A hard bite on Shadow’s line, then his hand reel began
to spin and the nylon skipped out of his grasp.
‘Grab it,’ Shadow’s father growled, not quite meanly,
just a direction for his son to follow.
Shadow lunged for the reel and let the line run across
his finger, so fast it cut a furrow through the skin. He managed to get a brake
on the fish and felt it fighting against him, down deep in the hole they were
He listened for his dad – busy sorting out a trace. He
wouldn’t interfere while Shadow had things under control.
It wasn’t often that Shadow was allowed to come
fishing at night – only in summer when the water slipped through the harbour
like mercury. Stars fell into the ocean and reformed themselves beneath the
boat. Matiu Island loomed at the edge of sight. His dad never fished a full
moon, and tonight it was a fingernail in the sky. This was more like fishing in
space, with the slow-running current tugging them off anchor and away from
Shadow began to pull the line in hand over hand. He
couldn’t get a decent grip and pulled his shirt down over his fingers. The line
kept curling and catching and he lost precious seconds untangling it. It was a
big fish. He hoped for a snapper or even a kingfish. He pushed back his
sleeves. But the fish was heavy and Shadow felt he was in trouble – that the
fish would run and snap the nylon or that the line would go slack and the fish would
come free of the hook.
‘It’s hard,’ he said, ‘the line’s slippery.’ But his
dad hadn’t asked a question.
All around them phosphorescent threads of plankton
drifted on the tide. Shadow felt for the fish, tried to follow its fight
underneath the boat. He wanted his dad to take over but he could not come out
and ask. Tears threatened and he tried to work out if it would be worse to
admit defeat or to lose the fish. It really was a big fish.
Then it went dead on the line, maybe it was swimming
directly down. But without the sideways fighting it was easier to drag it back
in. He hadn’t lost the fish. It was stuck properly on the hook. He looked up at
his father, who grinned.
‘Here, fishy fishy,’ his dad crooned, ‘Here fishy.’ They
saw the huge streak in the water at the same time. His dad reached for the
gaff, even though normally they pulled the flailing fish over the sides and stuck
them in the brain with a chisel.
‘What is it, dad?’ Shadow asked, voice full of wonder.
His father changed his mind and dropped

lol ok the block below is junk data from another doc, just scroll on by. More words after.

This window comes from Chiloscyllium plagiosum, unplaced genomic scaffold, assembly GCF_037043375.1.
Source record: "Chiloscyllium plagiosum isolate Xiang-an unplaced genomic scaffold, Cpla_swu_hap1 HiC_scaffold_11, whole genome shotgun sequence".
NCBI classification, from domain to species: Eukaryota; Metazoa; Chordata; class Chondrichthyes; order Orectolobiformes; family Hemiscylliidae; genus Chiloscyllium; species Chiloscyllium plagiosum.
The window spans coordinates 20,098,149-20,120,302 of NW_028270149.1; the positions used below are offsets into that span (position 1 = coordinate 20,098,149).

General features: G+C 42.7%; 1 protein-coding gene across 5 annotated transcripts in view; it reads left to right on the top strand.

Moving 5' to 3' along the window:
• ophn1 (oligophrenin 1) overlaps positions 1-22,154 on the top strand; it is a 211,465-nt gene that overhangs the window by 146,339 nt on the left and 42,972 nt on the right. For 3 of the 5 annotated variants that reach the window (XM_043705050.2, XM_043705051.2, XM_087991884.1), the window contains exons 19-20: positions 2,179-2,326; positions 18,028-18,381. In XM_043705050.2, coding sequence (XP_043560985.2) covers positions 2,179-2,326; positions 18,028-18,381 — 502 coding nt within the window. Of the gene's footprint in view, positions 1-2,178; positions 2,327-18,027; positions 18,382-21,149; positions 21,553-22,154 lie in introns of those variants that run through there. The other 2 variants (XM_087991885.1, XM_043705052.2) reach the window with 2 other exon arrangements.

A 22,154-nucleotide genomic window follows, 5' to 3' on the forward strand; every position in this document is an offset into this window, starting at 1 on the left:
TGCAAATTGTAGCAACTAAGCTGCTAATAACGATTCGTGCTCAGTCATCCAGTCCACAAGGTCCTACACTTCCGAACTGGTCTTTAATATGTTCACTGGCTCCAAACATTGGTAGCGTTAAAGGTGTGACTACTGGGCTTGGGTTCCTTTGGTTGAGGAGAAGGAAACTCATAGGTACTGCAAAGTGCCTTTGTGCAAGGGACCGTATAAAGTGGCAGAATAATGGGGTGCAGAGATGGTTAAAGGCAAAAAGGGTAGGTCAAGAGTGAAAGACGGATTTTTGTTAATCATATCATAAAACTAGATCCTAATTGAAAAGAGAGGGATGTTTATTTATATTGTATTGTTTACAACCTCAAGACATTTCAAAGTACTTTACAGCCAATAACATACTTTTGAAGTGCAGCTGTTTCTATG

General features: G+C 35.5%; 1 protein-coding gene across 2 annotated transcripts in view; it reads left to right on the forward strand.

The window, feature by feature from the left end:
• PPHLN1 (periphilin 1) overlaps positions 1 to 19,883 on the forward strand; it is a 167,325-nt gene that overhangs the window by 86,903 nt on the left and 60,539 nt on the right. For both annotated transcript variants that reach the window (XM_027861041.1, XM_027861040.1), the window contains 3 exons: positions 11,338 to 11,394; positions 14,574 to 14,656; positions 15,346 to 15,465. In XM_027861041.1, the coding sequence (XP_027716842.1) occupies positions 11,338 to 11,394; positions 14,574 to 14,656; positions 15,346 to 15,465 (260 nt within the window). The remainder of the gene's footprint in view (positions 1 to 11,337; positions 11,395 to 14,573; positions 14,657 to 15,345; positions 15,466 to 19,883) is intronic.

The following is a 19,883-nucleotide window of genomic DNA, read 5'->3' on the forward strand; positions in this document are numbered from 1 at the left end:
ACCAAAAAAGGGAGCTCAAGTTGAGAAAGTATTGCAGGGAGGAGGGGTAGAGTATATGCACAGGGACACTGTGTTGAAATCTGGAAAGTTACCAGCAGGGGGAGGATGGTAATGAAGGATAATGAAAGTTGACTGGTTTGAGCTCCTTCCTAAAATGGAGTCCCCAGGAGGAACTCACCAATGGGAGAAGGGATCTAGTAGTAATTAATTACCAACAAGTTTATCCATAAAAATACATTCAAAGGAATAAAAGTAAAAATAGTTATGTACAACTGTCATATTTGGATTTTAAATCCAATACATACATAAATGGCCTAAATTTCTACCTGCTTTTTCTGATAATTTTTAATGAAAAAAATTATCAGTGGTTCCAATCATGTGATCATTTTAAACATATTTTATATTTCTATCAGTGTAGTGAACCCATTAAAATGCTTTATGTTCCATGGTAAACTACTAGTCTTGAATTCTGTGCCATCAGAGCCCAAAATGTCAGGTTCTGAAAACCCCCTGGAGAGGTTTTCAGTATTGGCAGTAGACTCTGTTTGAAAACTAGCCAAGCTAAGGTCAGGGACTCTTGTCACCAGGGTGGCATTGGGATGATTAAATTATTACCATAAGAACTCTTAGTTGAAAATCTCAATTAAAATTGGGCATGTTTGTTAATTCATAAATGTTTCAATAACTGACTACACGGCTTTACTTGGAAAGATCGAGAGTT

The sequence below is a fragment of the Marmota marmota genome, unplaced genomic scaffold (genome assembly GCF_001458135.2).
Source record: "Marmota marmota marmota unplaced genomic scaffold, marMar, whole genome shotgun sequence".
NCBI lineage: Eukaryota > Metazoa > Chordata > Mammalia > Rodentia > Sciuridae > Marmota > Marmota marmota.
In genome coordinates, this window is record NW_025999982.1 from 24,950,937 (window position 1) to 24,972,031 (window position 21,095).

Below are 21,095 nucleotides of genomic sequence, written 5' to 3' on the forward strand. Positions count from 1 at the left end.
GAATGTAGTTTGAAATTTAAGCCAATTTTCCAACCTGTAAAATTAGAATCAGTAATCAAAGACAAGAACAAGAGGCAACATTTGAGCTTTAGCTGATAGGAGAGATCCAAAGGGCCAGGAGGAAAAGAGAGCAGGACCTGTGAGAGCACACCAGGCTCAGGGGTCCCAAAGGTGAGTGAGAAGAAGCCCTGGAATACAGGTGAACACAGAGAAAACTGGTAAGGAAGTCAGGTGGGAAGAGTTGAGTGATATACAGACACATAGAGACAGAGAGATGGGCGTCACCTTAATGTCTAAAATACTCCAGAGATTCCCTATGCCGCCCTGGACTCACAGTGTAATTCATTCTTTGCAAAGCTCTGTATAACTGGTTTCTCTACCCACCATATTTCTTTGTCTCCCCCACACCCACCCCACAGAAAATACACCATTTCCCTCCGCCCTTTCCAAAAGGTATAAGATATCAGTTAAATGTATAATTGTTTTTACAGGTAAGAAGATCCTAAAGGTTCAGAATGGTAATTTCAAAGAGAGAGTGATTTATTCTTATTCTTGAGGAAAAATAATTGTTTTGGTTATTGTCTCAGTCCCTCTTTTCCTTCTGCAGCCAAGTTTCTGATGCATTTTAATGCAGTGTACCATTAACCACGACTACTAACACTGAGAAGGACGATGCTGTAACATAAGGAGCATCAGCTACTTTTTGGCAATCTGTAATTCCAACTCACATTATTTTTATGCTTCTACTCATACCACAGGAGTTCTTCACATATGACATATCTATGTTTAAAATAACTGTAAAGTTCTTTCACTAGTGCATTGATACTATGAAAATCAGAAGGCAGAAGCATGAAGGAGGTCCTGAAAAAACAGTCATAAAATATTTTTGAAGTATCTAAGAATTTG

the gaff back into the metal hull with a clang. He reached over and took the
fish by its jaw, pulling it free of the water and holding it high above the
boat so Shadow could see a giant false eye staring at him from the fish’s side.
Alien spines extended from its head. It hung off his dad’s hand like a
concertina, the mouth enormous and extended, like the whole thing might rip
from its own lips.
‘John Dory,’ his dad said. ‘It’s a monster, Shadow,’
and he let the fish down in the hull so they could look at it properly. He was
laughing, and it was a relief, and Shadow was laughing too. He’d never seen a
John Dory up close – only studied them on his Fish of New Zealand poster. It
looked weirder in real life, and then it started grunting, a low bark that
seemed to Shadow to be so funny, a dog’s bark coming from a monster fish he
himself had caught, and he got the giggles and soon enough he was laughing out
In the cramped dinghy, he let his foot down too close
to the fish and caught it on one of the long spines. Blood sprang across his instep
and sprayed into the hull, mingling with the fish blood and the bait. Shadow
‘Don’t be stupid,’ his Dad growled, really mean this
The boy held his foot tightly and felt dizzy. He
shifted to dangle his legs over the edge of the boat. It was precarious but he
could wash the blood off in the salt water. It stung. He didn’t want to sulk
but didn’t know how to recover. His dad was already over it, and would tell the
story of Shadow’s fish later with great delight, as if nothing hard had
happened on the water.
Shadow’s first John Dory was still grunting in the
Michaela Keeble is an Australian writer who lives with her partner and kids just north of Wellington. She mainly writes press releases about how we could be adapting to climate change, but her poetry and fiction is also published online and in print.